Language-Network Connectivity Disrupted in Primary Progressive Aphasia

By Will Boggs MD

September 11, 2019

NEW YORK (Reuters Health) - Primary progressive aphasia is associated with perturbations of connectivity within components of the brain's language network, researchers report.

"We found areas of the brain in primary progressive aphasia (PPA) where function of the living networks was decreased beyond the degree of brain shrinkage or atrophy," said Dr. Borna Bonakdarpour of Northwestern University Feinberg School of Medicine, in Chicago.

"That means there are still neurons available within certain brain networks that are alive but dysfunctional," he told Reuters Health by email. "Dead cells cannot be revitalized, but these neural networks are potential targets for therapeutic interventions since they are alive."

Dr. Bonakdarpour and colleagues previously showed that core regions of the language network - the inferior frontal gyrus (IFG), middle temporal gyrus (MTG) and anterior temporal lobe (ATL) - can show functional-connectivity changes in early stages of non-fluent/agrammatic PPA (PPA-G).

In the current study, they extend those findings by examining larger samples of patients with PPA-G and the other variants of PPA: logopenic (PPA-L), distinguished by impairment of word finding and repetition, and semantic (PPA-S), characterized by impairment in naming and single word comprehension.

The functional and structural MRI studies included 36 individuals with PPA-G, 20 with PPA-L, 17 with PPA-S and 33 healthy controls.

Cortical volume was significantly decreased in all PPA groups compared with controls, the team reports in Cortex, online September 1.

All three PPA groups showed decreased IFG-MTG connectivity compared with the control group. The PPA-S group also had significantly reduced IFG-ATL and MTG-ATL connectivity, and MTG-ATL connectivity was lower in the PPA-S group than in the other PPA groups.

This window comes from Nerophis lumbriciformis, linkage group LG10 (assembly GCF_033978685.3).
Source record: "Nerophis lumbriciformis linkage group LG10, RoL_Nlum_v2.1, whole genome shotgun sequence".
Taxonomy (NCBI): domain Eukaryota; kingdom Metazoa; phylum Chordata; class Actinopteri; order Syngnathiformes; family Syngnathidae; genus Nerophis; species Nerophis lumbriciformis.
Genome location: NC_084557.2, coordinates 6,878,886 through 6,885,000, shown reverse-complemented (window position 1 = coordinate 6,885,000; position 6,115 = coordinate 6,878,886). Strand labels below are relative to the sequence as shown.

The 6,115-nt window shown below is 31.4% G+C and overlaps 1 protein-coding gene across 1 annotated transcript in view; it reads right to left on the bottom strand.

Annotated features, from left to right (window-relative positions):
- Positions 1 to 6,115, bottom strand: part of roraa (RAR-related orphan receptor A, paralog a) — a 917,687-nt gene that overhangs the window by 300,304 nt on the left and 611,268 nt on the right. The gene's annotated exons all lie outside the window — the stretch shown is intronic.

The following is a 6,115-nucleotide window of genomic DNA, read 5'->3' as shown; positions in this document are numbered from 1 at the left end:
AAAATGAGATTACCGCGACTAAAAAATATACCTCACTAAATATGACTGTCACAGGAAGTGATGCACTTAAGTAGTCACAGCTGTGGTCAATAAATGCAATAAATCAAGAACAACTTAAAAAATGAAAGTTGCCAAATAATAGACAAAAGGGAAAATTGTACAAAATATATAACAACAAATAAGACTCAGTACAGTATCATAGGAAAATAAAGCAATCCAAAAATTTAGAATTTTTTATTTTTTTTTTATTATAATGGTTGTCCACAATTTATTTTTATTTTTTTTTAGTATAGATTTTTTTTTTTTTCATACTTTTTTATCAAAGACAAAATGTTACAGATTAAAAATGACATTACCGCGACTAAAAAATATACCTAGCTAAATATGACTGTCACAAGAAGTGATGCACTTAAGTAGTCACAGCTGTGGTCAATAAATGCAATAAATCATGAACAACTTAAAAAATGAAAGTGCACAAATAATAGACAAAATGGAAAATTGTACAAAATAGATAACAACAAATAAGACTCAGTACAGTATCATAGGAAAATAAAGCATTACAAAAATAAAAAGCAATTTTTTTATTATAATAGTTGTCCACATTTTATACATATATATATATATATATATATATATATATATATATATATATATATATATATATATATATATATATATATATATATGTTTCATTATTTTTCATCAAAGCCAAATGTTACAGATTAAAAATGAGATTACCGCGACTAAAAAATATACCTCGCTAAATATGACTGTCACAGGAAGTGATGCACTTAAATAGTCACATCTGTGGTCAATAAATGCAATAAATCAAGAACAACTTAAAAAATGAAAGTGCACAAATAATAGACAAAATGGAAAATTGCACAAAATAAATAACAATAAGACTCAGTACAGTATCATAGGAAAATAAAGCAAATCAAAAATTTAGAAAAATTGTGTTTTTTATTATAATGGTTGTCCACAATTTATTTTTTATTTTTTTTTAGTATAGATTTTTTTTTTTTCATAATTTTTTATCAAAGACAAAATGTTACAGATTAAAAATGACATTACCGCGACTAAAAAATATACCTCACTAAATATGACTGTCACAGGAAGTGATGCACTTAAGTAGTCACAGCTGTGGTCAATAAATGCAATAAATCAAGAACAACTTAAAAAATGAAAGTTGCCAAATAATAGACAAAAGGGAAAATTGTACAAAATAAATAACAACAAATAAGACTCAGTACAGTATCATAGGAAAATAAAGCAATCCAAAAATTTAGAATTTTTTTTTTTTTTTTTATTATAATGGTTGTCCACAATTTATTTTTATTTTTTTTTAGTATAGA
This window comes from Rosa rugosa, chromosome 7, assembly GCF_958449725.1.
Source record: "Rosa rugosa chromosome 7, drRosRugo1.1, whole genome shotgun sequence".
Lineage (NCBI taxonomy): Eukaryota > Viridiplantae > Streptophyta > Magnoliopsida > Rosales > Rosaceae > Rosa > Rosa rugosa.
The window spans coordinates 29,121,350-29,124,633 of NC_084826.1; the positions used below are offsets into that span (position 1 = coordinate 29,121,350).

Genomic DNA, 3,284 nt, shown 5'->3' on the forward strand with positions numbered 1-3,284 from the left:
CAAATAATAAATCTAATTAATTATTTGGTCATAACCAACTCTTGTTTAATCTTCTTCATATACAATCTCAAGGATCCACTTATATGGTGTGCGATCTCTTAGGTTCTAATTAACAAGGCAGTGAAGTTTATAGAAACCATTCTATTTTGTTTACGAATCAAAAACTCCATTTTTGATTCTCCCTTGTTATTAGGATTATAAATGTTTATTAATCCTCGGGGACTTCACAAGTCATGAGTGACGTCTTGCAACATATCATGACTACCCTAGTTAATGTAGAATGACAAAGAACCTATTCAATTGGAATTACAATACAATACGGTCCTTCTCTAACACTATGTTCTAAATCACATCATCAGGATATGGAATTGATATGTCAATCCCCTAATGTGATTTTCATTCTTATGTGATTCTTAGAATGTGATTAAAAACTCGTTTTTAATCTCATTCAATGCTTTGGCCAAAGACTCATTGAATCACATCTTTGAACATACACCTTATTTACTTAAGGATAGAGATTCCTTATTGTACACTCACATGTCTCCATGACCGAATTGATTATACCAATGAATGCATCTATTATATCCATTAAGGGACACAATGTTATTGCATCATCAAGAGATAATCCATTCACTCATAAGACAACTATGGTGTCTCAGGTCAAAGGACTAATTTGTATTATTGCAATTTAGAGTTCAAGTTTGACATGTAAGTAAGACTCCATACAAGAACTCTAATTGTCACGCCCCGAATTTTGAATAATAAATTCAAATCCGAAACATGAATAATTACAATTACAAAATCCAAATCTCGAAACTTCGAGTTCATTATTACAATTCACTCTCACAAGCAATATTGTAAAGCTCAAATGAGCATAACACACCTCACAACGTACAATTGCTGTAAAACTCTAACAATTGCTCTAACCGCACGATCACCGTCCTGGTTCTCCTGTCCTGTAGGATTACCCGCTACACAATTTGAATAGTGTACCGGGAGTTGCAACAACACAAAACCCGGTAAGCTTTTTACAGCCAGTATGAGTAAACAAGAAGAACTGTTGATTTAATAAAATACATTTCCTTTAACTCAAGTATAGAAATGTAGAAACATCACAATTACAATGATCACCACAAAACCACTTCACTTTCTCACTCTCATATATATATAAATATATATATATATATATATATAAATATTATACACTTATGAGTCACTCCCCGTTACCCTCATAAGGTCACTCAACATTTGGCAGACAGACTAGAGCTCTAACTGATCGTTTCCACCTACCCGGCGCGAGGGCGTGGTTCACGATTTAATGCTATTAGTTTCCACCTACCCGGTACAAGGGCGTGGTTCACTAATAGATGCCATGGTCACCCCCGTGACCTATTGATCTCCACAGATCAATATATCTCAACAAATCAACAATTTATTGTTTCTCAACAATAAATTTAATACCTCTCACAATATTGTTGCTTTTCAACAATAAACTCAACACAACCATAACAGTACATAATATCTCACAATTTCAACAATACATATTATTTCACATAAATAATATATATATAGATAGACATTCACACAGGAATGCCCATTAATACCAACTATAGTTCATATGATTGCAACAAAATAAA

After correction for atrophy, IFG-MTG connectivity was still reduced in PPA-G, trended towards significant reduction in PPA-L, and was no longer significantly reduced in PPA-S.

Additional analyses revealed decreased connectivity between IFG and angular gyrus (AG) in the PPA-L and PPA-S groups and a unique decrease in AG-MTG connectivity in PPA-S.

Naming and word comprehension selectively correlated with MTG-ATL connectivity, and grammar and repetition correlated with IFG-MTG connectivity.

"Through our methodology we can demonstrate in which areas of the brain aphasic symptoms are more related to functional derangement as opposed to structural damage," Dr. Bonakdarpour said. "We think those areas are more likely to respond to therapeutic interventions."

He added that the findings "can potentially be used for two purposes: 1) Planning of interventions such as transcranial magnetic stimulation (TMS), and 2) Measurement of response to therapeutic interventions from speech therapy, to drugs, or neuromodulation (TMS)."

"We need to continue our research on better understanding of abnormal physiology in neurodegenerative diseases that cause memory loss or PPA," Dr. Bonakdarpour said. "Results from such investigations can help us with better management of these devastating diseases."

Dr. Hugo Botha of the Mayo Clinic in Rochester, Minnesota, who has also studied disrupted functional connectivity in PPA, told Reuters Health by email, "This paper is the latest in a decade or more of research supporting the idea that degenerative diseases target large-scale brain networks or systems. In the case of PPA, there have been important papers showing that the language network is affected, along with some other networks involved in speech and language."

"This paper adds further evidence by showing how specific aspects of language impairment map onto disruption of connections between language areas," he said. "It is interesting, because the authors found correlations between specific domains and connectivity across PPA subtypes. I think it is important given the heterogeneity of PPA and the fact that a large number of patients cannot be accurately classified into one of the canonical subtypes."

"The three canonical PPA subtypes represent pure or idealized manifestations of dysfunction of specific parts of the language network, but in many cases the disease process affects multiple subregions of the language network as well as non-language networks," Dr. Botha said. "It is helpful for clinicians and researchers to realize that some language deficits may help localize the problem, and hence help formulate a differential diagnosis, regardless of whether or not a patient neatly fits into one of the three canonical subtypes."


Cortex 2019.